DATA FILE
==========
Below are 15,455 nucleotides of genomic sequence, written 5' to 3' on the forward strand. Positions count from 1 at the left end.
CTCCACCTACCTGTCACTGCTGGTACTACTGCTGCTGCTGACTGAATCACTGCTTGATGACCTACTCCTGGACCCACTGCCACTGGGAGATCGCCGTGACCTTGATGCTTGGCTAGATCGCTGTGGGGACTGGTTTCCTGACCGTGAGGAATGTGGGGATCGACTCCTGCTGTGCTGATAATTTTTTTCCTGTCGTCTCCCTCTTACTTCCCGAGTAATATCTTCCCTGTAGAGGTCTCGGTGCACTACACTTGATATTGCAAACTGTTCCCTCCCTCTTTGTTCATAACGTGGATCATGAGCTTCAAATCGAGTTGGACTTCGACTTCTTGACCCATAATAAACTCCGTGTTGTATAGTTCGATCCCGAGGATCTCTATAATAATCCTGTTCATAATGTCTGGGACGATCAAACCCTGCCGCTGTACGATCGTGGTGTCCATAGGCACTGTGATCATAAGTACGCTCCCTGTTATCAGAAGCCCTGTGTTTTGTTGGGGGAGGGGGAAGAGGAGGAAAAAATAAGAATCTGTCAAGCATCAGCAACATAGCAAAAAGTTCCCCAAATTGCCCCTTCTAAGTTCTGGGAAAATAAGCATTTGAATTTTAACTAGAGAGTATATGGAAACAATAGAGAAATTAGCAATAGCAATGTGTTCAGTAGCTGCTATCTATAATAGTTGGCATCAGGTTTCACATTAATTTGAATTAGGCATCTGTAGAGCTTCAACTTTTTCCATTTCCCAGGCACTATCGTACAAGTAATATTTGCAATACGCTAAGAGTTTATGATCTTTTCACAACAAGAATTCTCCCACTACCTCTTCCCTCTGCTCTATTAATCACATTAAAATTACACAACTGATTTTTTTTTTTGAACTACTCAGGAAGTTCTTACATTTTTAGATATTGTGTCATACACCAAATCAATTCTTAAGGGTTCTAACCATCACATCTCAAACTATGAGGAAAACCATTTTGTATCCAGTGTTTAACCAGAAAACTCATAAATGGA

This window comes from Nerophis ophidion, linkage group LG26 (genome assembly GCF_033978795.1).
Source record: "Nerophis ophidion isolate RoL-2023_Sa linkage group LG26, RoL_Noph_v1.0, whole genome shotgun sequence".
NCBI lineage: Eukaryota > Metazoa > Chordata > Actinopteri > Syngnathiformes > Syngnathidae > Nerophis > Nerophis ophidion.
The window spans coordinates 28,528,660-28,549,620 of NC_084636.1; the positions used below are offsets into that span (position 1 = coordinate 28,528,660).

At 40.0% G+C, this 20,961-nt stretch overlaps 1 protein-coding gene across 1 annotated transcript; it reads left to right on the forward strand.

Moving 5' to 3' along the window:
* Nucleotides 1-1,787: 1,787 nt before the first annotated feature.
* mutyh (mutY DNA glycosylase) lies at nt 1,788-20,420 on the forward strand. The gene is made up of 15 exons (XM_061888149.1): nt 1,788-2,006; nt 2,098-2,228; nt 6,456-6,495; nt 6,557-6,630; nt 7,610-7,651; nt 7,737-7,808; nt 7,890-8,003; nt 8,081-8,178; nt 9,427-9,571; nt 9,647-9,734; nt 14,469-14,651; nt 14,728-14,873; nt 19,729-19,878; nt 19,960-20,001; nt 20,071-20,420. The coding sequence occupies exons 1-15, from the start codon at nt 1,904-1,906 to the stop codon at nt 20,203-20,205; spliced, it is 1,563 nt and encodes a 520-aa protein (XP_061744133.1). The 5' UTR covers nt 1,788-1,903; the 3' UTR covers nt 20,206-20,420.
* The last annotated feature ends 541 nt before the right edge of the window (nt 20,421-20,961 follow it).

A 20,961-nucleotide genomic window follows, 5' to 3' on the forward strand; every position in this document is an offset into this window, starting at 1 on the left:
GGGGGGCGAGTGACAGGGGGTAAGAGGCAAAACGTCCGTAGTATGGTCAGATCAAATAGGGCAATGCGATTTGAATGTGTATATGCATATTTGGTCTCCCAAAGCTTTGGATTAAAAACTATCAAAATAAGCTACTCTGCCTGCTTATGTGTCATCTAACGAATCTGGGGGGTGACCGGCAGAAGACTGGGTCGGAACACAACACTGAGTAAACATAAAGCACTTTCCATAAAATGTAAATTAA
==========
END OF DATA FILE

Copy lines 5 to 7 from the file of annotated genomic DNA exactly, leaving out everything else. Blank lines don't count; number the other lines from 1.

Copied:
NCBI lineage: Eukaryota > Metazoa > Chordata > Actinopteri > Syngnathiformes > Syngnathidae > Nerophis > Nerophis ophidion.
The window spans coordinates 28,528,660-28,549,620 of NC_084636.1; the positions used below are offsets into that span (position 1 = coordinate 28,528,660).

At 40.0% G+C, this 20,961-nt stretch overlaps 1 protein-coding gene across 1 annotated transcript; it reads left to right on the forward strand.